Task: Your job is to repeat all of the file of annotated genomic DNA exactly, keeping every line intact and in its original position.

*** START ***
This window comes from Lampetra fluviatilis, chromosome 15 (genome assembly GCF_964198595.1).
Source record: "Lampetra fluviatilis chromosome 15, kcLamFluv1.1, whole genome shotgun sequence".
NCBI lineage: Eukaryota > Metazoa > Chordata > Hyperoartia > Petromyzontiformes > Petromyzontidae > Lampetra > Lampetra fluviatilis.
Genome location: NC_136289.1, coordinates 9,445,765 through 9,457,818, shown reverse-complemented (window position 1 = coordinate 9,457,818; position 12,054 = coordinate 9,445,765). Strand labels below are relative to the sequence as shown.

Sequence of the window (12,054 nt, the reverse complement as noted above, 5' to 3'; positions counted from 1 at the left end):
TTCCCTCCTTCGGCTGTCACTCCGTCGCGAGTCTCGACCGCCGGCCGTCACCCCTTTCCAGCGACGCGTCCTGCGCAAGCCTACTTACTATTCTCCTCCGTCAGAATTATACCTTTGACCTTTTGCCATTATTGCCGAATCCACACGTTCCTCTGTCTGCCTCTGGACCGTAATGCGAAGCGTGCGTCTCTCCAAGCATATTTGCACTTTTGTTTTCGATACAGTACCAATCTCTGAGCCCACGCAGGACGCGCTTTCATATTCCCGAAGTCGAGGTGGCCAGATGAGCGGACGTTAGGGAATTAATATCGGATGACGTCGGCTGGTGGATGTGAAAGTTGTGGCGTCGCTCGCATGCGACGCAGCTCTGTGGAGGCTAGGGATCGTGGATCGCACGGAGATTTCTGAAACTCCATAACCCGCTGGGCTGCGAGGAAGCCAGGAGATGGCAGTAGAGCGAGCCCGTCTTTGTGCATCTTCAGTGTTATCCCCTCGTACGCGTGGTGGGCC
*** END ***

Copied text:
This window comes from Lampetra fluviatilis, chromosome 15 (genome assembly GCF_964198595.1).
Source record: "Lampetra fluviatilis chromosome 15, kcLamFluv1.1, whole genome shotgun sequence".
NCBI lineage: Eukaryota > Metazoa > Chordata > Hyperoartia > Petromyzontiformes > Petromyzontidae > Lampetra > Lampetra fluviatilis.
Genome location: NC_136289.1, coordinates 9,445,765 through 9,457,818, shown reverse-complemented (window position 1 = coordinate 9,457,818; position 12,054 = coordinate 9,445,765). Strand labels below are relative to the sequence as shown.

Sequence of the window (12,054 nt, the reverse complement as noted above, 5' to 3'; positions counted from 1 at the left end):
TTCCCTCCTTCGGCTGTCACTCCGTCGCGAGTCTCGACCGCCGGCCGTCACCCCTTTCCAGCGACGCGTCCTGCGCAAGCCTACTTACTATTCTCCTCCGTCAGAATTATACCTTTGACCTTTTGCCATTATTGCCGAATCCACACGTTCCTCTGTCTGCCTCTGGACCGTAATGCGAAGCGTGCGTCTCTCCAAGCATATTTGCACTTTTGTTTTCGATACAGTACCAATCTCTGAGCCCACGCAGGACGCGCTTTCATATTCCCGAAGTCGAGGTGGCCAGATGAGCGGACGTTAGGGAATTAATATCGGATGACGTCGGCTGGTGGATGTGAAAGTTGTGGCGTCGCTCGCATGCGACGCAGCTCTGTGGAGGCTAGGGATCGTGGATCGCACGGAGATTTCTGAAACTCCATAACCCGCTGGGCTGCGAGGAAGCCAGGAGATGGCAGTAGAGCGAGCCCGTCTTTGTGCATCTTCAGTGTTATCCCCTCGTACGCGTGGTGGGCC